Tuesday, May 31, 2011

20,000 Leagues Under the Sea

I stopped by the Castro Theater earlier this month to see 20,000 Leagues Under the Sea.

20,000 Leagues Under the Sea starring James Mason & Kirk Douglas; with Peter Lukas & Peter Lorre; directed by Richard Fleischer; (1954)

20,000 Leagues Under the Sea was the first science fiction film made by Disney. I had not seen this film previously. I knew it is a classic film and children of all ages love it. I've seen the giant squid scenes a few times.

I'll dispense with the plot since it's such a well known story. I was struck by the intensity of James Mason's portrayal as Nemo. As portrayed by Mason, Nemo has more of a Messiah complex than out to avenge the death of his family. I went in thinking that Kirk Douglas would be Nemo's primary adversary. In fact, Douglas and Peter Lorre provide the comic relief. Douglas sings and dances and mugs it up with a seal named Esmerelda. The forces of good are concentrated on Peter Lukas' character Professor Aronnax. Aronnax is blinded by the treasure trove of charts and scientific experiments resulting from Nemo's underwater travels. Eventually, he sees Nemo for what he is.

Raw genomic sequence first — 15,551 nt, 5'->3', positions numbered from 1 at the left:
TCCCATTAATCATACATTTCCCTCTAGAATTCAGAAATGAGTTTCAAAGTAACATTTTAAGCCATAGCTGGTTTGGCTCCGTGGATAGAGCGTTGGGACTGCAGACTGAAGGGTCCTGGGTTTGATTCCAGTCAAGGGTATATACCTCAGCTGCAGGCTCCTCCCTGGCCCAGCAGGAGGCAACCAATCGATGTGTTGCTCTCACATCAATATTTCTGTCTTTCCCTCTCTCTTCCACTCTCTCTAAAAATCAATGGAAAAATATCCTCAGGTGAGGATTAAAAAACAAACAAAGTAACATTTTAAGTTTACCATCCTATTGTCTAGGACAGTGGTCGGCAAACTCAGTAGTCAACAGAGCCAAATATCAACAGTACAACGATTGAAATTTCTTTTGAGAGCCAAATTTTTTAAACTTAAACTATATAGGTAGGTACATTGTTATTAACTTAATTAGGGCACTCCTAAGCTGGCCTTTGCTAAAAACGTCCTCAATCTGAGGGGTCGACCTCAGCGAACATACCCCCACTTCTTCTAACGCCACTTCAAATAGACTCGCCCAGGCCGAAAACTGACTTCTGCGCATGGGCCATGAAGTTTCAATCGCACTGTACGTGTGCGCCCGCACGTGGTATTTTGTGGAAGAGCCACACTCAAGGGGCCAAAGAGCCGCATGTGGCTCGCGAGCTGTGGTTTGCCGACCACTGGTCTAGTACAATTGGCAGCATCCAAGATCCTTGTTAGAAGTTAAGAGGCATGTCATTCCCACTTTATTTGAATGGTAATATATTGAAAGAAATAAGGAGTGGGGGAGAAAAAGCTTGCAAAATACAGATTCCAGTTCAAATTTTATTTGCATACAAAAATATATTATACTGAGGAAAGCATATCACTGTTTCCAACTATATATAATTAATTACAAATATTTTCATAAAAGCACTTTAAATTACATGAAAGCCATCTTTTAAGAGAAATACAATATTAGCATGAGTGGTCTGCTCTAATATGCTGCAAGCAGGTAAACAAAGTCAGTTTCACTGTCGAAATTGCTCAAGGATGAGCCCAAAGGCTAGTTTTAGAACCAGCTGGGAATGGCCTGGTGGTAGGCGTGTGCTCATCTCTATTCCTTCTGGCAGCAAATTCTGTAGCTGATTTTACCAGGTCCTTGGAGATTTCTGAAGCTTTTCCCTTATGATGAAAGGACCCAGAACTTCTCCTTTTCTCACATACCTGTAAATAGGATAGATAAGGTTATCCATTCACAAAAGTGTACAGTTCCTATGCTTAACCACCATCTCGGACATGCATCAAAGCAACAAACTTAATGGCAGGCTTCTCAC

A piece of trivia - the penal colony that the Nautilus visits in 20,000 Leagues Under the Sea is Rura Penthe. It's a completely fictitious place. Rura Penthe was reused in Star Trek VI: The Undiscovered Country as the Klingon penal colony where Kirk & Bones are sentenced and meet up with Iman. Rura Penthe is also the Siberian penal colony in Tolstoy's War and Peace.

20,000 Leagues Under the Sea wasn't a bad film. 57 years later, the steampunk sets of the Nautilus are fun to look at. I thought the film would be better served if they toned down Douglas' performance. This was a Disney film so they needed something to keep the kids interested. The more universal theme of creating utopia is given the short shrift as the film focuses on the science fiction aspects of the story and Douglas' clowning.

It's also interesting that there were no female characters of note in this version of 20,000 Leagues Under the Sea. I guess Disney's target audience were boys too young to appreciate the fairer sex.

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